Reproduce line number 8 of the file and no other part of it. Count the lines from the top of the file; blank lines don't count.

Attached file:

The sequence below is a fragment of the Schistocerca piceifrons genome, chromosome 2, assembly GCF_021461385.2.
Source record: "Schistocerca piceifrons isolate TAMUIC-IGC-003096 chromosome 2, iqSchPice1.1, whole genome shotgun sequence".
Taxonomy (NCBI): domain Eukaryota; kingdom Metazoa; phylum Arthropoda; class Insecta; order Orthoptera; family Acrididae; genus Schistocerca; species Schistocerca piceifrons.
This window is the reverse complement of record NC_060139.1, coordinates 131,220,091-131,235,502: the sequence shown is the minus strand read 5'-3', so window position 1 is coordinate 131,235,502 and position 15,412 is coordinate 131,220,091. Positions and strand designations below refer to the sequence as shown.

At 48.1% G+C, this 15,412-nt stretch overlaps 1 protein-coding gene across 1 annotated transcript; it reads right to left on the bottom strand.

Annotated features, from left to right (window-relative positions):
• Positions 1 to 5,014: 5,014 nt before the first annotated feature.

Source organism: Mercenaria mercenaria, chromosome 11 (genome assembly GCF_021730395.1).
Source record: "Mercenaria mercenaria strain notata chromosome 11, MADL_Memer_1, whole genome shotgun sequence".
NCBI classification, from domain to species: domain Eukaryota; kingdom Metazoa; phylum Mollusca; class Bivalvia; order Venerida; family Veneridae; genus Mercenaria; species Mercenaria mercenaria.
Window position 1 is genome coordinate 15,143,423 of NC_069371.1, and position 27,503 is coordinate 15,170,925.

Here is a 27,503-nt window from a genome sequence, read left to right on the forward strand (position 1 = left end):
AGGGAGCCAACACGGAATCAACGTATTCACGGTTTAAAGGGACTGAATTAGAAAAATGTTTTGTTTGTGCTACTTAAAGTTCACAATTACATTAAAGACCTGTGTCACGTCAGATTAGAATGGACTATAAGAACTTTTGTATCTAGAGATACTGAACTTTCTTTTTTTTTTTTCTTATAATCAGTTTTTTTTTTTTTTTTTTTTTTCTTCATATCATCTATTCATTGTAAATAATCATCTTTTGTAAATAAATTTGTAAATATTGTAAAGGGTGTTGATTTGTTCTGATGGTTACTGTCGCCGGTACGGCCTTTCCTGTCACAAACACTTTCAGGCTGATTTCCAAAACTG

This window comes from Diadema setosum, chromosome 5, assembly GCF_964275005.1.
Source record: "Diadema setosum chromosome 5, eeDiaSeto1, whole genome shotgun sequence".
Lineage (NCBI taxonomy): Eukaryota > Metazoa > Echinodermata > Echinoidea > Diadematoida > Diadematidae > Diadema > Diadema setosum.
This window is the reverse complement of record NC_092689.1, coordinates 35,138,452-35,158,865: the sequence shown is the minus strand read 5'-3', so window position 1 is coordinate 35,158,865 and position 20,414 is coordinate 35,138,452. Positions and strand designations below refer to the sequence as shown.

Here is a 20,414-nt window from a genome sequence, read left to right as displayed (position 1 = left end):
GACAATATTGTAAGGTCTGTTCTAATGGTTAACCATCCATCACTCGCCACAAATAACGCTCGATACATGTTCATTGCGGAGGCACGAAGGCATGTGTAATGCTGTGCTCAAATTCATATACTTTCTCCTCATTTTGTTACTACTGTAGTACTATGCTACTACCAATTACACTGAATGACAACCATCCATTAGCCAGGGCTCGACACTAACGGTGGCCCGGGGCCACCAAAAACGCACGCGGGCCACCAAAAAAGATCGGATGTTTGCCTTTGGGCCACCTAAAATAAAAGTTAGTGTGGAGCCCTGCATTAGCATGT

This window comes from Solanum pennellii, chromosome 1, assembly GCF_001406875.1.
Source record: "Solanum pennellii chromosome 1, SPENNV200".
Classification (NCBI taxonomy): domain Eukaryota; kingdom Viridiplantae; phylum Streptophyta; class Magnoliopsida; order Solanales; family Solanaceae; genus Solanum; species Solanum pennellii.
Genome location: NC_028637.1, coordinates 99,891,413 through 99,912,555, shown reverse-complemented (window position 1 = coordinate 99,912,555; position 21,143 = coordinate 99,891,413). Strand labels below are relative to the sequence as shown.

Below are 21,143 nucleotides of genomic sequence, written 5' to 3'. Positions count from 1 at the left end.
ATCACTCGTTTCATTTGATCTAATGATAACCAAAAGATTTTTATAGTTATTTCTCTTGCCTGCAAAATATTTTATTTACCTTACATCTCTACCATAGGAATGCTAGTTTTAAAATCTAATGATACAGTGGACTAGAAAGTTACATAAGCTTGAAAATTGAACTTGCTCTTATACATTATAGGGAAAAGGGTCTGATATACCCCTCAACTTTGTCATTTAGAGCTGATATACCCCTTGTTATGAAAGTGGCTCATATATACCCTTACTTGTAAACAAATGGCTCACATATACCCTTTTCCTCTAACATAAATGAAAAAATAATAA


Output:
Source organism: Mercenaria mercenaria, chromosome 11 (genome assembly GCF_021730395.1).